When my Ragdoll queen gave birth to six kittens, they were all born healthy and they thrived. The only problem was that at two and a half weeks old, one kitten still had its dried up umbilical cord attached. Typically a newborn kitten’s umbilical cord dries up and falls off within the first week of life. Other than the umbilical cord issue, the kitten was doing beautifully, but obviously I was concerned.
After consultation with Lee Harper, editor of ShowCatsOnline.com & PandEcats.com, she requested photos of the kitten’s belly. After viewing the photos, she suggested I could simply cut off the long dried cord. I used a 3-step procedure:
- Examining The Area At Skin Level
- Preparing The Scissors
- Cutting The Cord
Step #1: Examining The Area At Skin Level
Place the kitten on its back. Wet the skin around the belly button with some water or alcohol. The moisture tends to make the hair a bit transparent plus it helps hold the hair away from the area where the umbilical cord is still attached. You need to examine the area closely. If it all looks fine, you can proceed to Step #2.
If the area looks red, inflamed or has a bulge do not proceed but instead, take the kitten to be checked by your veterinarian. It may have an Umbilical Cord Infection or an Umbilical Hernia.
Step #2: Preparing The Scissors
If the umbilical area looks normal, you can simply cut off the dried cord. To do this, you need to use a pair of small sharp scissors.
As a precaution, dip the blades in alcohol or boil them in water to sterilize them. While sterilization is not really necessary as you are going to be cutting away dead tissue (not live), it is always better to be safe than sorry.
Step # 3: Cutting The Cord
If you want to test the sharpness of the scissors, you can try cutting of a small piece of the cord near the end. Because the cord is all dried up, it sometimes takes a bit of force to cut through it depending on the size and sharpness of the scissors.
Now you are ready. Simply cut the dried umbilical cord off at the skin with the scissors. The cord is dead – it has no blood vessels or nerves. It is just dried up tissue and can be cut off safely and easily. Hold the blades of the scissors parallel to the kitten’s belly and using just the points of the blades, cut through the cord close to the skin.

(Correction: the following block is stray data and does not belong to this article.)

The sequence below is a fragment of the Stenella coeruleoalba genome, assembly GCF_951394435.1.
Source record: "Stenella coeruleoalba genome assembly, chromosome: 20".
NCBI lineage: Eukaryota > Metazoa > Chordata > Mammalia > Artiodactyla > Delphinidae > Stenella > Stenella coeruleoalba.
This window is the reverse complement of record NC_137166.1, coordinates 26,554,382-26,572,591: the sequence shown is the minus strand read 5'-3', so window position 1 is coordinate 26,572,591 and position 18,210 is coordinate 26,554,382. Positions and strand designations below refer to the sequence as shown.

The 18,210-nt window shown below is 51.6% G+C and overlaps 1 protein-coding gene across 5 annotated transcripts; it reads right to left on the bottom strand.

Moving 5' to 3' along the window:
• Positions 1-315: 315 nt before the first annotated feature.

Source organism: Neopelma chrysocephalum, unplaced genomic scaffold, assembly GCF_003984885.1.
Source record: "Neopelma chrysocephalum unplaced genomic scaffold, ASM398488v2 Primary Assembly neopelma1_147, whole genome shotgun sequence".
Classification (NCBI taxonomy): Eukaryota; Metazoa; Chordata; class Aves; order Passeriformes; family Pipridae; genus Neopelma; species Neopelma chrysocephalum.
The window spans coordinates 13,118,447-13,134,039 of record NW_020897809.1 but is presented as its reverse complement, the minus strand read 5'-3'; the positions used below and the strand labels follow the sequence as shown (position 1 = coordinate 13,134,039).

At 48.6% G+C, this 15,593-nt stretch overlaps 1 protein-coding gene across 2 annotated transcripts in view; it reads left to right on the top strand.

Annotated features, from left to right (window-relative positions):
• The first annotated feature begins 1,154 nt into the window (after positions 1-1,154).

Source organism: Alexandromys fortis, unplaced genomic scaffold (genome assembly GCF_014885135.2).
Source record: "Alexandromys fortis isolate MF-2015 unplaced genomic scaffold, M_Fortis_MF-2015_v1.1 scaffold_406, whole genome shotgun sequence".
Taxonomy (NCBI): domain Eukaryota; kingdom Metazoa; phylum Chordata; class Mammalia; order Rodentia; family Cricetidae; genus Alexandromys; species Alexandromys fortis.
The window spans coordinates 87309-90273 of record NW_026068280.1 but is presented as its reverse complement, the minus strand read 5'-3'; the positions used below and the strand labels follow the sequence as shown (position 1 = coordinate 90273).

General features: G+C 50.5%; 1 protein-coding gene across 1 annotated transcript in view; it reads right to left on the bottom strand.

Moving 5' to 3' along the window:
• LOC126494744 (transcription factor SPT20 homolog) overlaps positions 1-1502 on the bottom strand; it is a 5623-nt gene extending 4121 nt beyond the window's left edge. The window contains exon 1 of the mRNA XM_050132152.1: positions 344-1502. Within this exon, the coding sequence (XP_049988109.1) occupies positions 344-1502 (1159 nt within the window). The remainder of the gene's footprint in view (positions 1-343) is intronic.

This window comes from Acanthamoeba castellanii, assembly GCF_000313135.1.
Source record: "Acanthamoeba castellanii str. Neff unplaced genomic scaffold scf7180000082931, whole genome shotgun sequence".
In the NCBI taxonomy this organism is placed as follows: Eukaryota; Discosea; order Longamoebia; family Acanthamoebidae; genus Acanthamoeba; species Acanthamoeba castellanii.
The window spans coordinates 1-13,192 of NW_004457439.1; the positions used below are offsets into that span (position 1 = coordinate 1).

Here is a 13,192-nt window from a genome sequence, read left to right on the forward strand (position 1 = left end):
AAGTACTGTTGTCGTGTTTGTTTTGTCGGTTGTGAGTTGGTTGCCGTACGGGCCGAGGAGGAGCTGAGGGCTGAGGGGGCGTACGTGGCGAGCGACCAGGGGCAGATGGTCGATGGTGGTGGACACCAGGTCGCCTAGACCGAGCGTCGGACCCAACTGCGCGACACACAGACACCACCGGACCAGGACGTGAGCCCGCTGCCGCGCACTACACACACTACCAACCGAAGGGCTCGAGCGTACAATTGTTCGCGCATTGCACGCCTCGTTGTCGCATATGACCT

If you like, you can cut the cord approximately a ½ inch away from the skin and leave a short stub. The stub will quickly fall off on its own.
The one thing to be careful about is that as you cut the cord you don’t want the healthy skin around the belly button to accidentally be pulled into the blades of scissors. This is why the scissors must be sharp.
The kitten’s umbilicus — the belly button — now looks pink, healthy and closed.
If the umbilical cord does not fall off within the typical time-frame of one week, it is usually due to the umbilical cord being cut too long in length so that the “drying” process necessary before it drops off takes longer. To avoid the possibility of this sort of thing happening, when a kitten is born, if the mom-cat chews the cord off too far away from the newborn’s belly, the human midwife can tie the cord shorter and cut the extra off.
When the umbilical cord is left too long, there is the possibility that it could tangle in the kitten’s foot, or the foot of a sibling and result in a tug on the kitten’s belly button that could result in an umbilical hernia.